No one wants to live with rats - but once they're in your home and garden, how do you get rid of them?
Rats carry salmonella, e.coli, Weil's disease, cryptosporidiosis and tuberculosis, which they can pass to us and pets. Not only that, they carry fleas, mites and ticks and can cause acute allergic reactions. Enough said?
It is most certainly a problem if you use your garden - and if they're in the garden it's only a matter of time before they find their way into your home, particularly if you have a cat flap. But they needn't have this type of access - rats only need a gap of about 1cm; anything more than that and they can squeeze their body down to push their way through.
It's unusual for you to see rats because they are nocturnal and tend to hide from humans. Instead, you need to watch out for signs of them. If you are digging about for them, make sure you wear a protective mask and gloves.
Rat droppings - look out for dark, tapered droppings about 10 to 14mm long.
A nasty smell - rats leave a strong ammonia-like smell (abit like stale wee) that will be stronger in lofts, beneath floorboards or in cupboards.
Scratching noises - ever lain awake at night and heard scratching noises? It's not the neighbours, but it might be rats in cavity walls, under the floorboards, in the loft or under decking in the garden.
Teeth marks on food packets - check your food cupboards - have packets got teeth marks in them?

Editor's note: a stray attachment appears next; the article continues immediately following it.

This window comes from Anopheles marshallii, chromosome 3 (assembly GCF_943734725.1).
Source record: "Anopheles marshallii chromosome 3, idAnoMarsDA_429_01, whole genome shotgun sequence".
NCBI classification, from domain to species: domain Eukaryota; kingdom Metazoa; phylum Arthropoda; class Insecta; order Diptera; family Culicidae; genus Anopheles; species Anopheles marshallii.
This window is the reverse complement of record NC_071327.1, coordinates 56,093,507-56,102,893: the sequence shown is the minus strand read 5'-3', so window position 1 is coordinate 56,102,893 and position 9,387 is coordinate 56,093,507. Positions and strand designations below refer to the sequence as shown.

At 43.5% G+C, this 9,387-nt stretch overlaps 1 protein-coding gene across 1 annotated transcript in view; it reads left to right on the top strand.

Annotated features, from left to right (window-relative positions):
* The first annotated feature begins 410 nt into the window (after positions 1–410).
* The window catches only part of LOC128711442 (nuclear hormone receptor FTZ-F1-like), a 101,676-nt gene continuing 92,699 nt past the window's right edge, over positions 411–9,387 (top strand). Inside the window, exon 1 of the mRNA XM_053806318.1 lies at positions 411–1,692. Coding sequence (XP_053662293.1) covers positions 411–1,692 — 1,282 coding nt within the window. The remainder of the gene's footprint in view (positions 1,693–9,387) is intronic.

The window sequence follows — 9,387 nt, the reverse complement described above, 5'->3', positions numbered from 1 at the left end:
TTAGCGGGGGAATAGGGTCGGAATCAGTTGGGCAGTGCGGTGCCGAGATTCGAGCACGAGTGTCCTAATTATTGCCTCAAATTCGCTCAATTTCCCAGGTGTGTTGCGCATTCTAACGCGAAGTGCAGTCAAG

Signs of gnawing - like other rodents, rats gnaw on wood and plastic continuously.
Holes - check your compost heap, under the deck or shed, even for holes under the eaves - these will undoubtedly lead to food sources or nests.
Nests - look in warm, dark, well-concealed places for nests made of newspaper, plastic and fabrics - often full of baby rats.
Like any other animal, they're looking for sustenance and shelter. So, check in and around the shed, outbuildings or garages for signs of nest; remove food sources, such as open bins, compost heaps with the wrong type of food in them and easy-to-get at food indoors - put anything they can access in sealable containers, and only buy squirrel-proof bird feeders; remove access to water, such as dripping pipes or pet bowls, and stop up access to the house - small gaps around doors, broken airbricks and pet flaps will all allow them indoors.
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